Fortinet, Check Point CEOs Spar Over Firewall Performance
‘We have a unique advantage with our own ASIC chip, which helps provide a high-speed, low-cost network security solution,’ says Fortinet Founder and CEO Ken Xie.
Fortinet CEO Ken Xie fired back on Check Point’s claims of firewall performance superiority, saying its rival compared a brand-new Check Point model to a two-year-old Fortinet model.
Check Point CEO Gil Shwed told investors Thursday morning that the San Carlos, Calif.-based platform security vendor’s Quantum Lightspeed 250 released last month delivers performance of 250 gigabits per second, which is faster than Fortinet’s FortiGate 1800F, which runs at 198 gigabits per second. Shwed said Check Point’s LS-250 delivers 20 percent better performance for just $3,000 more than the 1800F.
“Fortinet built itself on this huge gap in price performance that they can deliver,” Shwed said Thursday morning. “And we are going to change that and change the dynamics in our marketplace and say that you don’t need to compromise.”
Xie (pictured above) retorted that Fortinet’s latest products are much faster than what Check Point can offer given that the FortiGate 1800F was released more than two years ago and Moore’s law dictates that product speeds will double every 18 months. Fortinet also has an edge on its competitors since the company develops its own ASIC chip while its rivals have to rely on commercially available chips on the market.
“We have a unique advantage with our own ASIC chip, which helps provide a high-speed, low-cost network security solution,” Xie told investors Thursday afternoon. “We‘re leading innovation in both space with our own ASIC, and with our secure SD-WAN 5G connection.”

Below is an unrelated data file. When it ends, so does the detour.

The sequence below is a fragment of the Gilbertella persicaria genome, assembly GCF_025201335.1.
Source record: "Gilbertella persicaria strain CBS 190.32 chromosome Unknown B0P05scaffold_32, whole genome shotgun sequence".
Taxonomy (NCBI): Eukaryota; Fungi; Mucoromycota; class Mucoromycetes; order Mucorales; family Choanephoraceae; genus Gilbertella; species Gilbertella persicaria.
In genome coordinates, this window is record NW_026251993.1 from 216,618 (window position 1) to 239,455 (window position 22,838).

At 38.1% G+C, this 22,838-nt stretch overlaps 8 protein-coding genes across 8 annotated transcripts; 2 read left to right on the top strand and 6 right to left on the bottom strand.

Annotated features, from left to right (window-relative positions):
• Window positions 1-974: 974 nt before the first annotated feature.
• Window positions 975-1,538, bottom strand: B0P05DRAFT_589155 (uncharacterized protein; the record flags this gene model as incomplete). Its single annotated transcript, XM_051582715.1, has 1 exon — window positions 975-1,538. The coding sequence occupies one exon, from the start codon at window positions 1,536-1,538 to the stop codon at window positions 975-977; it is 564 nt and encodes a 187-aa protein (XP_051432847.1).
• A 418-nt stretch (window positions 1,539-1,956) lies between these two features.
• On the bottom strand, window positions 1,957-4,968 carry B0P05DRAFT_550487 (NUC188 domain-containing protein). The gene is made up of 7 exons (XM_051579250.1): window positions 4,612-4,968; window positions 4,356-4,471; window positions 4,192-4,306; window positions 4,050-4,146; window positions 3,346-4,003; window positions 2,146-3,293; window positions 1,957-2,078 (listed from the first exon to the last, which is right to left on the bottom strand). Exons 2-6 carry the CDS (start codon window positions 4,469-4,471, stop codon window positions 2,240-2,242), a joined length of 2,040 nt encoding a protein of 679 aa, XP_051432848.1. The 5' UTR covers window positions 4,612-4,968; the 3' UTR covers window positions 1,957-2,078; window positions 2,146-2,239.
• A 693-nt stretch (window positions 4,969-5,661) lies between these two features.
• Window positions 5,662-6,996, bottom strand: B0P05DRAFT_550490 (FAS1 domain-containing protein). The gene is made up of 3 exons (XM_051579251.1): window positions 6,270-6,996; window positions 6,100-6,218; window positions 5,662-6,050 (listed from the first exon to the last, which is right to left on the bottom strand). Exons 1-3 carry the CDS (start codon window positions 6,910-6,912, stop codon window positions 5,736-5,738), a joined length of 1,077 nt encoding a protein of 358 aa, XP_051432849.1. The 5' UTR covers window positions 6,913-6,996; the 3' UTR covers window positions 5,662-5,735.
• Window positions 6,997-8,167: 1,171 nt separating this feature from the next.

In contrast, Check Point used Nvidia’s ASIC chip for the first time in its Quantum Lightspeed line of firewalls. Shwed (pictured above) characterized Nvidia’s as “the world’s most successful ASIC provider these days.”
Xie said Fortinet’s network security offerings across FortiGate, SD-WAN and 5G can fulfill a total addressable market that’s much larger than the firewall and expected to reach $170 billion by 2025. Sunnyvale, Calif.-based Fortinet’s non-firewall business is growing faster than its firewall business and for the first time represented more than 30 percent of billings in the most recent quarter, according to Xie.
“The market is large enough for pretty much all the competitors to compete,” Xie said. ‘And that’s why we definitely have to keep up the innovation and keep up the change to keep gaining market share.”
Revenue for the quarter ended Dec. 31 soared to $963.6 million, up 28.8 percent from $748 million a year earlier. That edged out Seeking Alpha’s sales estimate of $961.5 million.
Net income jumped to $199 million, or $1.19 per diluted share, up 35.7 percent from $146.7 million, or $0.89 per diluted share, the year prior. On a non-GAAP basis, net income skyrocketed to $205.8 million, or $1.23 per diluted share, up 17.3 percent from $175.5 million, or $1.06 per diluted share, the year prior. That beat Seeking Alpha’s net income estimate of $1.15 per share.
Fortinet’s stock is up $7.12 (2.40 percent) to $304.12 per share in after-hours trading. Earnings were announced after the market closed Thursday.
On a full-year basis, revenue soared to $3.34 billion, up 28.8 percent from $2.59 billion the year prior. Net income for 2021 leapfrogged to $606.8 million, or $3.63 per diluted share, up 24.2 percent from $488.5 million, or $2.91 per diluted share, last year.
In the fourth quarter, services revenue jumped to $584.7 million, up 27.2 percent from $459.6 million last year. And product revenue climbed to $378.9 million, up 31.4 percent from $288.4 million the year prior.
For the quarter ending March 31, Fortinet expects non-GAAP net income of $0.75 to $0.80 per share on revenue in the range of $865 million to $895 million. Analysts had been expecting earnings of $0.94 per share on revenue of $873.3 million, according to Seeking Alpha.